We have numbers which are probably wrong to start with, in biased samples too small to be statistically valid, forced through an averaging process to give a spurious precision, and a management prepared to use these numbers as an `objective’ measure of teaching `quality’.
As seems likely, we in the UK are about to see the price of education hiked by another few grand a year. It turns out that the problem of what to pay for education was solved by William Blake a couple of centuries ago:
What is the price of Experience? Do men buy it for a song?
Or wisdom for a dance in the street? No, it is bought with the price
Of all that a man hath, his house, his wife, his children
Wisdom is sold in the desolate market where none come to buy
And in the wither’d field where the farmer ploughs for bread in vain
or, if you prefer, fame costs:
So there I was, minding my own business, when I discovered that the Frankfurt School was responsible for giving gay men and women in Ireland the right to marry.
“Well now,” says I, “what else might they be responsible for, these gnomes of Frankfurt.” It turns out they have been the source of the “ideas” for education policy in the United Kingdom for decades. From Dialectic of Enlightenment:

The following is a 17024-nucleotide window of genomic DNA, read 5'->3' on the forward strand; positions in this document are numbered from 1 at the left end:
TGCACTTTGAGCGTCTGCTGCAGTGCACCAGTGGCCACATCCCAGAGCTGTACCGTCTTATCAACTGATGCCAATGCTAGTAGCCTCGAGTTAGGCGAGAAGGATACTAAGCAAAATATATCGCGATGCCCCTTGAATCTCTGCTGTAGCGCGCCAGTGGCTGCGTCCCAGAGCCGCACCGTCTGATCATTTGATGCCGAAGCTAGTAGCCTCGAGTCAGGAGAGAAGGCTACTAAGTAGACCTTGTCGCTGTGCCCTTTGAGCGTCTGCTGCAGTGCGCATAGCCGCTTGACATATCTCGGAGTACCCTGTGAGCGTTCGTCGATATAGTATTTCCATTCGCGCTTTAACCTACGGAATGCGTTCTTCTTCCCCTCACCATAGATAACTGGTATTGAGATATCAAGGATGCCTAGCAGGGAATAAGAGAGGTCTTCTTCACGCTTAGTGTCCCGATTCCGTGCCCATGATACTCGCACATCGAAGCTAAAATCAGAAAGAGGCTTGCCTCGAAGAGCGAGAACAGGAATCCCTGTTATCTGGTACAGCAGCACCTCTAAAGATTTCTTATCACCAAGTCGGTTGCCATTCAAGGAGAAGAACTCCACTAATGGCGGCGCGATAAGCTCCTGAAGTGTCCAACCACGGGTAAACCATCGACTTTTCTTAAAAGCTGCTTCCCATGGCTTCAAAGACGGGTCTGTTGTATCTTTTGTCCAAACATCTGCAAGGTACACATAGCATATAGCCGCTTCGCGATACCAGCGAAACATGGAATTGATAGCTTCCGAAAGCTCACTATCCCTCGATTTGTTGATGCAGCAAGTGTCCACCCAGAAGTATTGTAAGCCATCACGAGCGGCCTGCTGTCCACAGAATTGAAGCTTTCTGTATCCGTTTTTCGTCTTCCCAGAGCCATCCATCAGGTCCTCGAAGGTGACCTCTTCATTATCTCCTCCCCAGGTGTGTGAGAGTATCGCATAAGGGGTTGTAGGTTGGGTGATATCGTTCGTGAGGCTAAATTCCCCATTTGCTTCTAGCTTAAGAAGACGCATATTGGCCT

Cultural education spread with bourgeouis property. It forced paranoia into the dark corners of society and the soul. But since the real emancipation of mankind did not take place with the enlightenment of the mind, education itself became diseased. The greater the distance between the educated consciousness and social reality, the more it was itself exposed to the process of reification. Culture became wholly a commodity disseminated as information without permeating the individuals who acquired it. Thought became restricted to the acquisition of isolated facts. Conceptual relationships were rejected as uncomfortable and useless effort. The aspect of development in thought, all that is genetic and intensive in it, is forgotten and leveled down to the immediately given, to the extensive. Today the order of life allows no time for the ego to draw spiritual or intellectual conclusions. The thought which leads to knowledge is neutralized and used as a mere qualification on specific labour markets and to heighten the commodity value of the personality. And so that self-examination of the mind which works against paranoia is defeated. Finally, under the conditions of modern capitalism, half-education has become objective spirit. In the totalitarian phase of domination, it calls upon the provincial charlatans of politics, and with them the system of delusion as the ultima ratio: forcing it upon the majority of the ruled, who are already deadened by the culture industry. The contradictions of rule can be seen through by the healthy consciousness so easily today that it takes a diseased mind to keep them alive. Only those who suffer from a delusion of persecution accept the persecution to which domination must necessarily lead, inasmuch as they are allowed to persecute others.